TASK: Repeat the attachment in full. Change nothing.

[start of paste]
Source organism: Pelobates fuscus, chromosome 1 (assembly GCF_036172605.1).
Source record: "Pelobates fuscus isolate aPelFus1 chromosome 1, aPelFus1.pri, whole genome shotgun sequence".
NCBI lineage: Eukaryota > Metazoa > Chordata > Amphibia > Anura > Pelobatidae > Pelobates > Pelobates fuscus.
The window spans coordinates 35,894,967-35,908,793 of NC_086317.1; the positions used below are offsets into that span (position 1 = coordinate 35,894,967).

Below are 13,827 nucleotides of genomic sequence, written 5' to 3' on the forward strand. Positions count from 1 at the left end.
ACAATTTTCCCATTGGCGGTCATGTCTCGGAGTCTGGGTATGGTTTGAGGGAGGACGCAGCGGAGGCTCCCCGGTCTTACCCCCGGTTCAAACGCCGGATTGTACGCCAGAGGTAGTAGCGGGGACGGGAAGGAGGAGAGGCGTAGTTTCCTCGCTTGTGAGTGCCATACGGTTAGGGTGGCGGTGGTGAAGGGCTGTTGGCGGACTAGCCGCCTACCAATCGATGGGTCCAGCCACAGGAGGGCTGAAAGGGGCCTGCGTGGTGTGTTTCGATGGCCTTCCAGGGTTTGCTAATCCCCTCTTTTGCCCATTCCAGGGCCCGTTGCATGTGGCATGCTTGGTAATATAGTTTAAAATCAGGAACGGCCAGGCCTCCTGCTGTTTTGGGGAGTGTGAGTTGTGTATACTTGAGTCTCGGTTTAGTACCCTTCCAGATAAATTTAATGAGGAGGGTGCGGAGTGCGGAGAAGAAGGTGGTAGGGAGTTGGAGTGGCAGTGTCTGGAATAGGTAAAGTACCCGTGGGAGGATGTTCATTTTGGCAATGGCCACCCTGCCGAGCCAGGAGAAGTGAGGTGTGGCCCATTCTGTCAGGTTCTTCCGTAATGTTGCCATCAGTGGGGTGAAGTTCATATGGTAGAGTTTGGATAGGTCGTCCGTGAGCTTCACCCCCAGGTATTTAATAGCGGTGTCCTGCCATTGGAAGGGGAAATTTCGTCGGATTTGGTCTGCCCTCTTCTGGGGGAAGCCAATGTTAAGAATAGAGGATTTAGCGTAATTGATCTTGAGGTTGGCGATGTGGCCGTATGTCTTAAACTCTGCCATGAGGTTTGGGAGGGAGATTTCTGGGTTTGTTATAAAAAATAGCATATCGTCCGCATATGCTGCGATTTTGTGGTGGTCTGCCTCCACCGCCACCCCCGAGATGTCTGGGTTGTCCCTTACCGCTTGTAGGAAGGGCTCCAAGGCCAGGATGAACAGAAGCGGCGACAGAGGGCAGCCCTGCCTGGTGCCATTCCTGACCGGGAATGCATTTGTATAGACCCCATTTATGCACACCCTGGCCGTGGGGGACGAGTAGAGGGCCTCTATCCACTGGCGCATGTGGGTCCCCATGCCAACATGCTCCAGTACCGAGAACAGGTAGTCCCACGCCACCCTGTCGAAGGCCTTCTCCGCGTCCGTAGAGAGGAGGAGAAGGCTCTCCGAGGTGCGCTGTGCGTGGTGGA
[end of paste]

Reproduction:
Source organism: Pelobates fuscus, chromosome 1 (assembly GCF_036172605.1).
Source record: "Pelobates fuscus isolate aPelFus1 chromosome 1, aPelFus1.pri, whole genome shotgun sequence".
NCBI lineage: Eukaryota > Metazoa > Chordata > Amphibia > Anura > Pelobatidae > Pelobates > Pelobates fuscus.
The window spans coordinates 35,894,967-35,908,793 of NC_086317.1; the positions used below are offsets into that span (position 1 = coordinate 35,894,967).

Below are 13,827 nucleotides of genomic sequence, written 5' to 3' on the forward strand. Positions count from 1 at the left end.
ACAATTTTCCCATTGGCGGTCATGTCTCGGAGTCTGGGTATGGTTTGAGGGAGGACGCAGCGGAGGCTCCCCGGTCTTACCCCCGGTTCAAACGCCGGATTGTACGCCAGAGGTAGTAGCGGGGACGGGAAGGAGGAGAGGCGTAGTTTCCTCGCTTGTGAGTGCCATACGGTTAGGGTGGCGGTGGTGAAGGGCTGTTGGCGGACTAGCCGCCTACCAATCGATGGGTCCAGCCACAGGAGGGCTGAAAGGGGCCTGCGTGGTGTGTTTCGATGGCCTTCCAGGGTTTGCTAATCCCCTCTTTTGCCCATTCCAGGGCCCGTTGCATGTGGCATGCTTGGTAATATAGTTTAAAATCAGGAACGGCCAGGCCTCCTGCTGTTTTGGGGAGTGTGAGTTGTGTATACTTGAGTCTCGGTTTAGTACCCTTCCAGATAAATTTAATGAGGAGGGTGCGGAGTGCGGAGAAGAAGGTGGTAGGGAGTTGGAGTGGCAGTGTCTGGAATAGGTAAAGTACCCGTGGGAGGATGTTCATTTTGGCAATGGCCACCCTGCCGAGCCAGGAGAAGTGAGGTGTGGCCCATTCTGTCAGGTTCTTCCGTAATGTTGCCATCAGTGGGGTGAAGTTCATATGGTAGAGTTTGGATAGGTCGTCCGTGAGCTTCACCCCCAGGTATTTAATAGCGGTGTCCTGCCATTGGAAGGGGAAATTTCGTCGGATTTGGTCTGCCCTCTTCTGGGGGAAGCCAATGTTAAGAATAGAGGATTTAGCGTAATTGATCTTGAGGTTGGCGATGTGGCCGTATGTCTTAAACTCTGCCATGAGGTTTGGGAGGGAGATTTCTGGGTTTGTTATAAAAAATAGCATATCGTCCGCATATGCTGCGATTTTGTGGTGGTCTGCCTCCACCGCCACCCCCGAGATGTCTGGGTTGTCCCTTACCGCTTGTAGGAAGGGCTCCAAGGCCAGGATGAACAGAAGCGGCGACAGAGGGCAGCCCTGCCTGGTGCCATTCCTGACCGGGAATGCATTTGTATAGACCCCATTTATGCACACCCTGGCCGTGGGGGACGAGTAGAGGGCCTCTATCCACTGGCGCATGTGGGTCCCCATGCCAACATGCTCCAGTACCGAGAACAGGTAGTCCCACGCCACCCTGTCGAAGGCCTTCTCCGCGTCCGTAGAGAGGAGGAGAAGGCTCTCCGAGGTGCGCTGTGCGTGGTGGA